But, according to the Guardian, “it was not clear whether the new rules would apply to existing oil and gas installations, in addition to future sources of carbon pollution, which could weaken their effectiveness in fighting climate change.” Continue reading Obama Administration’s Plan to Regulate Methane Offers Yet Another False Solution

Keystone XL Opponents Undaunted After Tough Week in Congress and Court

Reject_Now
By John Zangas

On Saturday, January 10, groups opposed to the Keystone XL pipeline rallied at the White House to urge the administration to stop it after the new Republican-led Congress made getting the pipeline built its first issue of business.

On Thursday, the Senate Energy Committee passed a bill to expedite the construction of the northern leg of the KXL. On Friday, the House passed its version of the bill. The full Senate will begin debating the bill on Monday.

Also on Friday, the Nebraska State Supreme Court ruled against three landowners in the Keystone XL’s path, and upheld the constitutionality of a law which they had challenged.

TransCanada, the company that wants to build the pipeline, has been locked in a struggle for five years with indigenous groups, environmentalists and landowners from seven states, including Nebraska and South Dakota. TransCanada has already built the southern leg of the pipeline. Continue reading Keystone XL Opponents Undaunted After Tough Week in Congress and Court

We Won Keystone XL Fight in Lame Duck Senate. What Happens When GOP Congress Approves It?

Native American march in Washington, DC to oppose the Keystone XL pipeline, photo by Resa Sunshine
Native Americans march in Washington, DC to oppose the Keystone XL pipeline, photo by Resa Sunshine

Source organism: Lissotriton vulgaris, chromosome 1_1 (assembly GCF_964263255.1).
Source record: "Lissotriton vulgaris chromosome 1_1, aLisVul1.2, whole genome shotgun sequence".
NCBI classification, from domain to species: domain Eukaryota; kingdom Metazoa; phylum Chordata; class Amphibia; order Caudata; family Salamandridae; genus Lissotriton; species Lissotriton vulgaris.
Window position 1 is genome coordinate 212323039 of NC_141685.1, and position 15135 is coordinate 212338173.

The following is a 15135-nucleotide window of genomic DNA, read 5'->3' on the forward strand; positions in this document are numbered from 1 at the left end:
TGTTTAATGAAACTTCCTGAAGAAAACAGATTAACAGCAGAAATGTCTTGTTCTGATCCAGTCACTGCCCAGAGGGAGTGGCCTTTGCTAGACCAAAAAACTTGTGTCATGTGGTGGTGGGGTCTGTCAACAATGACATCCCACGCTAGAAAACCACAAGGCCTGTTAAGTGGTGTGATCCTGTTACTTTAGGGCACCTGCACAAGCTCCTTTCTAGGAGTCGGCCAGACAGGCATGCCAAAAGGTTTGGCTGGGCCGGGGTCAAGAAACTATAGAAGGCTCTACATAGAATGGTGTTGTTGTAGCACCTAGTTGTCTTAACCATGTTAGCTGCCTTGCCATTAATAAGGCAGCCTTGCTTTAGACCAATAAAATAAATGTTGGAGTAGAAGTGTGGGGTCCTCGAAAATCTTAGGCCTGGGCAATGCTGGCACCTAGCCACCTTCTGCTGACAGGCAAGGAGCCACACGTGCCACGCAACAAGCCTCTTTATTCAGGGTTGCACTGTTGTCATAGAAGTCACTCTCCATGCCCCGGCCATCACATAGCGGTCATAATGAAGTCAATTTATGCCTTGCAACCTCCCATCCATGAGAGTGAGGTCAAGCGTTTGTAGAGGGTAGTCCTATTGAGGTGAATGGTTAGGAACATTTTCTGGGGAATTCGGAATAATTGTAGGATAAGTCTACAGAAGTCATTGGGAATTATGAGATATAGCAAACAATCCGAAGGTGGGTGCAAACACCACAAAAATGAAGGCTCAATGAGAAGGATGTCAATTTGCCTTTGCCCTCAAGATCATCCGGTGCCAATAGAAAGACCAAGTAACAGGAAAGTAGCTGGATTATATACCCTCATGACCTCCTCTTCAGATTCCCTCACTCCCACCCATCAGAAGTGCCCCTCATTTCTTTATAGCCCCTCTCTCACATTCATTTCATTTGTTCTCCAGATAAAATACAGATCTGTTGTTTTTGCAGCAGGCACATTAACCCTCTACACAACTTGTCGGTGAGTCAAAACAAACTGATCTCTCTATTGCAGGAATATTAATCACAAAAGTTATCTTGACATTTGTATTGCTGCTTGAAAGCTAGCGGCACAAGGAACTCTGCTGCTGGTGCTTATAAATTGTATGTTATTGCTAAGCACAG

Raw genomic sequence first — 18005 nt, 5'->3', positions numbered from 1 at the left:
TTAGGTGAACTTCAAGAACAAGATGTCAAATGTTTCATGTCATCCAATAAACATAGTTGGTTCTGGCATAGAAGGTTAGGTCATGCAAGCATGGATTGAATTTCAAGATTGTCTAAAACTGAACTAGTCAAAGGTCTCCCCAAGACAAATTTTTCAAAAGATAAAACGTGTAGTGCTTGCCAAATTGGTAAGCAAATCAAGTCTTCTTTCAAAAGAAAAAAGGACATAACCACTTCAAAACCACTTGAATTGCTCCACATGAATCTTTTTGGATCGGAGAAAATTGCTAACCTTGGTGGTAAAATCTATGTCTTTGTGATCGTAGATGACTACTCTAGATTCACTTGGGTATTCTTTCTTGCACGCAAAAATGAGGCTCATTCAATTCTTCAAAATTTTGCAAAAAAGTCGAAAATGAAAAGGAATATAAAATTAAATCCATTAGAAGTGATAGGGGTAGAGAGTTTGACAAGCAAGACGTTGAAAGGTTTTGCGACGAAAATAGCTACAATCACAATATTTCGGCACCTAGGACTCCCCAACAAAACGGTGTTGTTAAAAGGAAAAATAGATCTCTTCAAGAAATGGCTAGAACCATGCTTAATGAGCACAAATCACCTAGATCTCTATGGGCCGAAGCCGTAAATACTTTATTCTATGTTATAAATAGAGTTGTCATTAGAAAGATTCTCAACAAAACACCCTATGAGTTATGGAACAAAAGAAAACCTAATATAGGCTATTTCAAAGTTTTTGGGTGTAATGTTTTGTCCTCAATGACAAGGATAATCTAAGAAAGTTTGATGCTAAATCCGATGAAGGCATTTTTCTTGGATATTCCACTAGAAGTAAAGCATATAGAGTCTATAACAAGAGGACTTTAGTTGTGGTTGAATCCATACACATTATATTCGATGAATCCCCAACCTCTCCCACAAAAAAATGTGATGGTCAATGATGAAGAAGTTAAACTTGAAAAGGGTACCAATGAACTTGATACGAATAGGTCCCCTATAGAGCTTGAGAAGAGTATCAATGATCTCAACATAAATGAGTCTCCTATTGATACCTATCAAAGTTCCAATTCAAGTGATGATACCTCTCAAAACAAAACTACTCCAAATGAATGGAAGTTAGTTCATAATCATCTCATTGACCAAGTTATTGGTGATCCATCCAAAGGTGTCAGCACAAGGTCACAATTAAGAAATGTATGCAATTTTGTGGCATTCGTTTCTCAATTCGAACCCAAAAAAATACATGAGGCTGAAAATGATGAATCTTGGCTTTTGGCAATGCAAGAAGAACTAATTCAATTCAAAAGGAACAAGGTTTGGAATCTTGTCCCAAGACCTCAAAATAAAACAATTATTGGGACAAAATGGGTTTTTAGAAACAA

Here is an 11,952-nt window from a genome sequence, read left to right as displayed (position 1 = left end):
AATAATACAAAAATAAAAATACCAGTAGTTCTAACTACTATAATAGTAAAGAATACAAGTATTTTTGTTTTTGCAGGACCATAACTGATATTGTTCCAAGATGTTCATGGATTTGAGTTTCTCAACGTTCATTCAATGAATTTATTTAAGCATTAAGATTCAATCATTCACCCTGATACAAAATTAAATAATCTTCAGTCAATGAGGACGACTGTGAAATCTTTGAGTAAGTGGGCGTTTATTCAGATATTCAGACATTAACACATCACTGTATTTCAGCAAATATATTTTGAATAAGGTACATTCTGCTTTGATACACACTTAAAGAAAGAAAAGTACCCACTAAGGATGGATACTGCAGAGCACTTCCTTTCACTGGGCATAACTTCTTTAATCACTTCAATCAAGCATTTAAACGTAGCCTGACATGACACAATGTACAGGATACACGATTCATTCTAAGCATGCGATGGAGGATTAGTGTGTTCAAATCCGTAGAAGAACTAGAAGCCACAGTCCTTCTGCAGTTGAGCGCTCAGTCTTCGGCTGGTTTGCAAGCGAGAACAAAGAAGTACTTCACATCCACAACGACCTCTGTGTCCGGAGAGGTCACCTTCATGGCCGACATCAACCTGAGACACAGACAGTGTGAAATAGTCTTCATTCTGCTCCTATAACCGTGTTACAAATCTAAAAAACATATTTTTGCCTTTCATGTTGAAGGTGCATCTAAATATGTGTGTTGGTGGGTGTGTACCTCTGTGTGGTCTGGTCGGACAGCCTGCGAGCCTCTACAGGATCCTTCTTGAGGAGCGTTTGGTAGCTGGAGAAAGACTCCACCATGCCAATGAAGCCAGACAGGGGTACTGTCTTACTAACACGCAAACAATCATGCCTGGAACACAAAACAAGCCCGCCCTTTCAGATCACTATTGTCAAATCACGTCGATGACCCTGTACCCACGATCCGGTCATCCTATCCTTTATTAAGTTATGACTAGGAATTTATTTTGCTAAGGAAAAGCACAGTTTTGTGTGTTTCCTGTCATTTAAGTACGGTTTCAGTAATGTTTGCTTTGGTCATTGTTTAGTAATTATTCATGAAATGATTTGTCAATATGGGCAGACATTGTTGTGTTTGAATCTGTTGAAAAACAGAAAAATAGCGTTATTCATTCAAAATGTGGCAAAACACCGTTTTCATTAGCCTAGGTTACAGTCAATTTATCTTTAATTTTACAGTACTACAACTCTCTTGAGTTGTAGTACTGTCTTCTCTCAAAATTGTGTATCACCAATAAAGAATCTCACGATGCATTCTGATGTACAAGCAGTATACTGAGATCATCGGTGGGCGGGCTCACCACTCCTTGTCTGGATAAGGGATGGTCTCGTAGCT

By Anne Meador

On November 18, the Senate effort to approve construction of the Keystone XL pipeline fell one vote short of the necessary supermajority. As the last votes were counted and Senator Mary Landrieu’s hopes of proving her undying fealty to Big Oil were dashed, a lone voice from the gallery burst out in song.

The Lakota singer proclaimed a warrior’s victory. At the same time, his wail lamented the craven, soulless spectacle of a body enthusiastic to build a “continent-spanning death-funnel.”

Outside the Chamber, in contrast to the noble song, cue the Imperial March played on a kazoo. Senator Mitch McConnell greeted the press, eager to say that Keystone XL will be “early on the agenda” of the next Congress.

A bill to approve construction of the Keystone XL pipeline is likely to pass both the House and Senate during the next session, bypassing the president’s authority to approve cross-border pipelines.  President Obama has made hints that he would veto it. But if Obama were to sign such a bill, or if Republican Senator Hoeven attaches Keystone to a bill he would find hard to veto, what would happen next? Continue reading We Won Keystone XL Fight in Lame Duck Senate. What Happens When GOP Congress Approves It?